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This is the kind of stuff you can take to the bank

This is the kind of stuff you can take to the bank

It won't surprise complex rehab providers that skin protecting wheelchair cushions help reduce the development of pressure ulcers. That's the conclusion of researchers at the University of Pittsburgh, who recently published the results of their study of 180 nursing home residents using skin protecting cushions vs. segmented foam cushions in the Journal of American Geriatrics Society.

But what about referral sources? What about payers?

Providers can tell referral sources and payers, until they're blue in the face, that skin protecting cushions do a better job of reducing pressure ulcers than foam cushions, but unless they have the outcomes data to prove it, it goes in one ear and out the other.

Now providers have that data. The researchers found that after six months, only 0.9% of the nursing home residents who were using skin protecting cushions had developed ulcers near the bony prominences of the pelvis know as the ischial tuberosities (IT). That's compared to 6.7% who were using foam cushions. What's more: A secondary analysis found that only 10.6% of residents using skin protecting cushions developed combined IT and sacral ulcers compared to 17.6% of residents using foam cushions.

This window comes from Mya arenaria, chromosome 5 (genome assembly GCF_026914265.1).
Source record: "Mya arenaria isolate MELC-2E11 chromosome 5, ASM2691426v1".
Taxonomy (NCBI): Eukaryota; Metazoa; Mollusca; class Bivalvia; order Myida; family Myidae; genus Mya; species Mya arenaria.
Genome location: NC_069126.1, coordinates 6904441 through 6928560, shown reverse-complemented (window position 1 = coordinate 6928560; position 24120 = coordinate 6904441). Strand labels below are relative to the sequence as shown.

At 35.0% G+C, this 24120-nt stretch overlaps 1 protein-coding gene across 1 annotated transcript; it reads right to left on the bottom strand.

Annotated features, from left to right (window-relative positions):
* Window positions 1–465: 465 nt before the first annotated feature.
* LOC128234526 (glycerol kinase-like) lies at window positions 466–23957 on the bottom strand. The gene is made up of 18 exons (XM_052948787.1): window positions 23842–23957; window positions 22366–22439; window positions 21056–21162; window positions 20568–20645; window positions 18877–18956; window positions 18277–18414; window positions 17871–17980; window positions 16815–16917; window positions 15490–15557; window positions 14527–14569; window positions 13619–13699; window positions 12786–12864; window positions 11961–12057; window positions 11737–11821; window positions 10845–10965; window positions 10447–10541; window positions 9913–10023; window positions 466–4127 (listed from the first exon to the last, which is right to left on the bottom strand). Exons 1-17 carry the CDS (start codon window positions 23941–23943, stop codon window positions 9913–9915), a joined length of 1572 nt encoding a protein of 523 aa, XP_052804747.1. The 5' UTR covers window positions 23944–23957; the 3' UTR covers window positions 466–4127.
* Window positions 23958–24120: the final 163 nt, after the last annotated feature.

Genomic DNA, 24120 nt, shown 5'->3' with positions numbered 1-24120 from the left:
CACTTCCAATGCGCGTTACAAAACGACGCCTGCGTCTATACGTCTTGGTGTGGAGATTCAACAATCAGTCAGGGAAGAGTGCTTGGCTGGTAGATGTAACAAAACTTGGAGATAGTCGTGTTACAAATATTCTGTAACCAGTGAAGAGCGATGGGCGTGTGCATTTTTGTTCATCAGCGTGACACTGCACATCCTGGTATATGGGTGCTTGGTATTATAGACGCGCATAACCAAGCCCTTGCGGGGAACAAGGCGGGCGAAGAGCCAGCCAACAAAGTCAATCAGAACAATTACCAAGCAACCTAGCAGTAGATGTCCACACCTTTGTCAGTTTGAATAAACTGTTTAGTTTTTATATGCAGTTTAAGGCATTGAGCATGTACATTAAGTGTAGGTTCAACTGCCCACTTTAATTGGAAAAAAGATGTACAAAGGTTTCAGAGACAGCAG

"I think people in the industry will love to see this," said Mark Schmeler, an investigator of the study and a professor in the University of Pittsburgh's School of Health and Rehabilitation. "We're going to put a press release together when we get research like this, because people in the industry don't read the journals, and they need to know that this data is out there."

Researchers conducted the study, which was funded by the National Institutes of Health (NIH), at 12 nursing homes in the Pittsburgh area from 2004 to 2008.

Keep an eye out for more data from these researchers: They have been awarded another NIH grant to study the impact that a properly fitted manual wheelchair vs. a standard wheelchair has on pressure ulcer development.

Liz Beaulieu


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